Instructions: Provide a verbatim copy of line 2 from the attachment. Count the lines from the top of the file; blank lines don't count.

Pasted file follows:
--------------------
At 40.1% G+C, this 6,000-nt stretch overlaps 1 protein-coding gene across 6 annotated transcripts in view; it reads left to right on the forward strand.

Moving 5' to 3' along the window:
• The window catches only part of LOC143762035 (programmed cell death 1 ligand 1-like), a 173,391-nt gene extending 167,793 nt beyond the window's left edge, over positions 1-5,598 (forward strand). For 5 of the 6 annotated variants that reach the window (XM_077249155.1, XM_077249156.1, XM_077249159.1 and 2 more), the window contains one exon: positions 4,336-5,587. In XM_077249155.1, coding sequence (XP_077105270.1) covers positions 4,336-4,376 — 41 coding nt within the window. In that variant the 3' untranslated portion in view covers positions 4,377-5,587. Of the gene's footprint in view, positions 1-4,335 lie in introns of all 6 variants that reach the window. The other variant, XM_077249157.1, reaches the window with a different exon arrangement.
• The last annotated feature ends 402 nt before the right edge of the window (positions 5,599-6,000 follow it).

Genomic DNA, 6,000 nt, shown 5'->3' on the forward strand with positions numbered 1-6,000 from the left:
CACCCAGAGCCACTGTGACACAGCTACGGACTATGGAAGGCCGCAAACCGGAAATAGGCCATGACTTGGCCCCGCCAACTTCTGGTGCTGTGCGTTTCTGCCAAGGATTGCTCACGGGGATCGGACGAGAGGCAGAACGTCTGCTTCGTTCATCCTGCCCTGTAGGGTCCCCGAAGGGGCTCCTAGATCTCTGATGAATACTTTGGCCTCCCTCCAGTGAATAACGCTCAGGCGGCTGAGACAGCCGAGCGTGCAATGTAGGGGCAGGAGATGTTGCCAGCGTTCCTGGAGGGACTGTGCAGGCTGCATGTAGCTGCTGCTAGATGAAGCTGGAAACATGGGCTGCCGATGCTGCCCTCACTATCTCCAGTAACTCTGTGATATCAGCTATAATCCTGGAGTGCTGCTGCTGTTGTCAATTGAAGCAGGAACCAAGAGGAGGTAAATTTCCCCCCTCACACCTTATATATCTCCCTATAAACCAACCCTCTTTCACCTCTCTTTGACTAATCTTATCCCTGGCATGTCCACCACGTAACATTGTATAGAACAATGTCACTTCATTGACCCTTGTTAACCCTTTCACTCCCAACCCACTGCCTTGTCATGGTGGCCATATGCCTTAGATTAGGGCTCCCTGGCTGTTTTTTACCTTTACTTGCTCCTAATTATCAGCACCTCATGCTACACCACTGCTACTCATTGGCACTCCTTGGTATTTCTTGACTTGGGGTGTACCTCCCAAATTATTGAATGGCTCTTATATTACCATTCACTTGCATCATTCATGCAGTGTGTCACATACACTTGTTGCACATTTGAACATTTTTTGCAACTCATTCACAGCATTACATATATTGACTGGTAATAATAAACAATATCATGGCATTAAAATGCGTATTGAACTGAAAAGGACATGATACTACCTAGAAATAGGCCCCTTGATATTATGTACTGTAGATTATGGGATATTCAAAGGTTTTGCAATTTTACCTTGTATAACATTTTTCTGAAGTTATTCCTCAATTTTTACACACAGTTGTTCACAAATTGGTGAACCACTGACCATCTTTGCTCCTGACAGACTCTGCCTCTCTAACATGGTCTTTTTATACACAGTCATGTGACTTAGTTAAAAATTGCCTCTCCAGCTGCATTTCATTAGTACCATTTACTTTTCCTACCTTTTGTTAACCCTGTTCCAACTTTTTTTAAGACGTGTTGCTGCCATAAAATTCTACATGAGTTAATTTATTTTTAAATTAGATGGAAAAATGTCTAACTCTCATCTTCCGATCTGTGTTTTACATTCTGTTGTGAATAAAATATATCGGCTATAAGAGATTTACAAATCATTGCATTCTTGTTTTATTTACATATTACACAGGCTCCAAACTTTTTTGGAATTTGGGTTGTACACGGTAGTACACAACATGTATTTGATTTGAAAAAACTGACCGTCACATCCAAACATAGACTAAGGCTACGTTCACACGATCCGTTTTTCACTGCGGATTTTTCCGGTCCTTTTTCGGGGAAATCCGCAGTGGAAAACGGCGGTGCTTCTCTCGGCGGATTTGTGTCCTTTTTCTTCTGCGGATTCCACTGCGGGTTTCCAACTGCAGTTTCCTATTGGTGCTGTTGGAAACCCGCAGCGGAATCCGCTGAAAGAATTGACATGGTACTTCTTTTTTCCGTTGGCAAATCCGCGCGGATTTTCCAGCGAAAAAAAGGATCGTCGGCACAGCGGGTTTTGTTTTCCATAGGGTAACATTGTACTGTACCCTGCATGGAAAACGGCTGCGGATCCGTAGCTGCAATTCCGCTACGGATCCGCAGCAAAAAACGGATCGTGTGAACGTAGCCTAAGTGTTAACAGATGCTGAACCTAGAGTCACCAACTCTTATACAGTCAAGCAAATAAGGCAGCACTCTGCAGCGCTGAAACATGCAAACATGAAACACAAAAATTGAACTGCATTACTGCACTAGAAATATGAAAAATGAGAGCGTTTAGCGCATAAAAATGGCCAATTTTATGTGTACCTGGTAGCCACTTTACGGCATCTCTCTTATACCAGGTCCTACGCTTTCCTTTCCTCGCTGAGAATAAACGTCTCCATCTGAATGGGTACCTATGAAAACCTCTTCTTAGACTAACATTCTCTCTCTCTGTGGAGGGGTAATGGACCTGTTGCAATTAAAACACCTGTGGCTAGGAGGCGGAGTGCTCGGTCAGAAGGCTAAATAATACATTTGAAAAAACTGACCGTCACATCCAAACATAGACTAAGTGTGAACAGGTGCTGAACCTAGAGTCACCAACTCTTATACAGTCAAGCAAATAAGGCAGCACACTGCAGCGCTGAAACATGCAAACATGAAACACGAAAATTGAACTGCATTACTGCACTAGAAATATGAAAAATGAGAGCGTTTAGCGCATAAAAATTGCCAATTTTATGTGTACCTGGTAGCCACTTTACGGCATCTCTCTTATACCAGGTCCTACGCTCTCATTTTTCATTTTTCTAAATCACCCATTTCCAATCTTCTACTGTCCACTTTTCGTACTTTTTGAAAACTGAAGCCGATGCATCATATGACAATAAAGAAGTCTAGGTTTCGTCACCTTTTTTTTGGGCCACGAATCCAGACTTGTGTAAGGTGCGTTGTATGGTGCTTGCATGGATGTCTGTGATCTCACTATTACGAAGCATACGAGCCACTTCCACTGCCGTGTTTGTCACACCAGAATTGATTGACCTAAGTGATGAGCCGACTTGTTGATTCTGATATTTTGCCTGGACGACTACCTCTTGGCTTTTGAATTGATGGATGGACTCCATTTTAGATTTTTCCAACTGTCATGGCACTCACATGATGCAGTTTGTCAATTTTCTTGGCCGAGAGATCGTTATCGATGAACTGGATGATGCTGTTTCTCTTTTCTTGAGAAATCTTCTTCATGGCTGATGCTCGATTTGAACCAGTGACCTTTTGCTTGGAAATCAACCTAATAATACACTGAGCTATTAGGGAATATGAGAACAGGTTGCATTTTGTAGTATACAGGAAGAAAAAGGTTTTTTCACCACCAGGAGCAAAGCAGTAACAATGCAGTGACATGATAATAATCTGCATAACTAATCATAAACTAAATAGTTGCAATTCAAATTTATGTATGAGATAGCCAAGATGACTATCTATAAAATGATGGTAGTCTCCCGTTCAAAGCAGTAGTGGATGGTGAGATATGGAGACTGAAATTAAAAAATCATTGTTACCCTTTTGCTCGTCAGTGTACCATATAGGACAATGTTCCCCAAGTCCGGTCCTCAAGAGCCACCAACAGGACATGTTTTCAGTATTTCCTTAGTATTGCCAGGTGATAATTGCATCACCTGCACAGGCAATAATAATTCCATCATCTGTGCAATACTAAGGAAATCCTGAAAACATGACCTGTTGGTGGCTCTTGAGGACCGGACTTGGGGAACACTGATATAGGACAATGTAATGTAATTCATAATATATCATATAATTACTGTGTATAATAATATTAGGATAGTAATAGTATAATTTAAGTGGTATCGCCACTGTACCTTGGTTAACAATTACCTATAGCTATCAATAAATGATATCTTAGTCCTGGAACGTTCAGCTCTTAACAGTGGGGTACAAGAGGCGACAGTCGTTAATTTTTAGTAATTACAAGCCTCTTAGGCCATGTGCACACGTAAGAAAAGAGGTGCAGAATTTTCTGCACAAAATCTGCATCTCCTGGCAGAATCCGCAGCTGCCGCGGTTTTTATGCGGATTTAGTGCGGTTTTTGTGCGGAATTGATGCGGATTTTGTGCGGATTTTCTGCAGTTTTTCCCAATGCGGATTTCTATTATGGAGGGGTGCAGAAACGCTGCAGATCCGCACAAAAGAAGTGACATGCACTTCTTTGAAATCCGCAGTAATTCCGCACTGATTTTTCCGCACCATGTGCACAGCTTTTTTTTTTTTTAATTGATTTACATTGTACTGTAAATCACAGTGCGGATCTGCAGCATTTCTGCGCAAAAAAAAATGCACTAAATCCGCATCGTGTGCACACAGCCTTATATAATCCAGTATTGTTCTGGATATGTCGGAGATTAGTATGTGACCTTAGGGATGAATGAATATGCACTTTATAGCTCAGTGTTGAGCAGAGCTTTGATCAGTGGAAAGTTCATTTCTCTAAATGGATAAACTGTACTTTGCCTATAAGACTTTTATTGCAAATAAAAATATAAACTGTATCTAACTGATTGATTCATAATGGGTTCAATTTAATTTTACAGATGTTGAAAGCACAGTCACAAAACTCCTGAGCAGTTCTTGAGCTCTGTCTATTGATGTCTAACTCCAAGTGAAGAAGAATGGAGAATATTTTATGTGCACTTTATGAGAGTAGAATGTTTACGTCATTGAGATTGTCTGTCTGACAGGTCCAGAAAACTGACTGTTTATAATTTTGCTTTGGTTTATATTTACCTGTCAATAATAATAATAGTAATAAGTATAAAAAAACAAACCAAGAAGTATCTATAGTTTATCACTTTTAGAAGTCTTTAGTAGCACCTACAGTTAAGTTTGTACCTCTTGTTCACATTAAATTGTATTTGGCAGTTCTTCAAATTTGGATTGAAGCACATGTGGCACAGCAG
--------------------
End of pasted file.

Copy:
Moving 5' to 3' along the window: